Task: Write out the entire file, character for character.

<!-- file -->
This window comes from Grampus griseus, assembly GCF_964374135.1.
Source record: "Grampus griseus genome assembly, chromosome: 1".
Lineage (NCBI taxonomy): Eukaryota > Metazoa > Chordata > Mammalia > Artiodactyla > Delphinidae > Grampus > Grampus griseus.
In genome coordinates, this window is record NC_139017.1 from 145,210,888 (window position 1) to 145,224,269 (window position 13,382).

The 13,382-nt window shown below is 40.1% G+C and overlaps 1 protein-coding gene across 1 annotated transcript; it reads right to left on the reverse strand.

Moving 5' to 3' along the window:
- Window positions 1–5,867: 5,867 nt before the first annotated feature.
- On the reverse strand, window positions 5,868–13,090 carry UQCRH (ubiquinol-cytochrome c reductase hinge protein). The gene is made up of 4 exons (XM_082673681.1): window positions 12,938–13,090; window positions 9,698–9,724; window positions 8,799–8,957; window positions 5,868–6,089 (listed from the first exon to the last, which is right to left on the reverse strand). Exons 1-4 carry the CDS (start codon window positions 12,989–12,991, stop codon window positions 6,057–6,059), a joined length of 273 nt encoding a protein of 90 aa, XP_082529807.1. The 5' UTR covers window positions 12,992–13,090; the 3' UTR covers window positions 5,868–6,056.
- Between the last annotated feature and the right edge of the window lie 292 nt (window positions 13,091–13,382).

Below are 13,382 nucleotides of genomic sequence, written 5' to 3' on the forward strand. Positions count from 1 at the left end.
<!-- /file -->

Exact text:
This window comes from Grampus griseus, assembly GCF_964374135.1.
Source record: "Grampus griseus genome assembly, chromosome: 1".
Lineage (NCBI taxonomy): Eukaryota > Metazoa > Chordata > Mammalia > Artiodactyla > Delphinidae > Grampus > Grampus griseus.
In genome coordinates, this window is record NC_139017.1 from 145,210,888 (window position 1) to 145,224,269 (window position 13,382).

The 13,382-nt window shown below is 40.1% G+C and overlaps 1 protein-coding gene across 1 annotated transcript; it reads right to left on the reverse strand.

Moving 5' to 3' along the window:
- Window positions 1–5,867: 5,867 nt before the first annotated feature.
- On the reverse strand, window positions 5,868–13,090 carry UQCRH (ubiquinol-cytochrome c reductase hinge protein). The gene is made up of 4 exons (XM_082673681.1): window positions 12,938–13,090; window positions 9,698–9,724; window positions 8,799–8,957; window positions 5,868–6,089 (listed from the first exon to the last, which is right to left on the reverse strand). Exons 1-4 carry the CDS (start codon window positions 12,989–12,991, stop codon window positions 6,057–6,059), a joined length of 273 nt encoding a protein of 90 aa, XP_082529807.1. The 5' UTR covers window positions 12,992–13,090; the 3' UTR covers window positions 5,868–6,056.
- Between the last annotated feature and the right edge of the window lie 292 nt (window positions 13,091–13,382).

Below are 13,382 nucleotides of genomic sequence, written 5' to 3' on the forward strand. Positions count from 1 at the left end.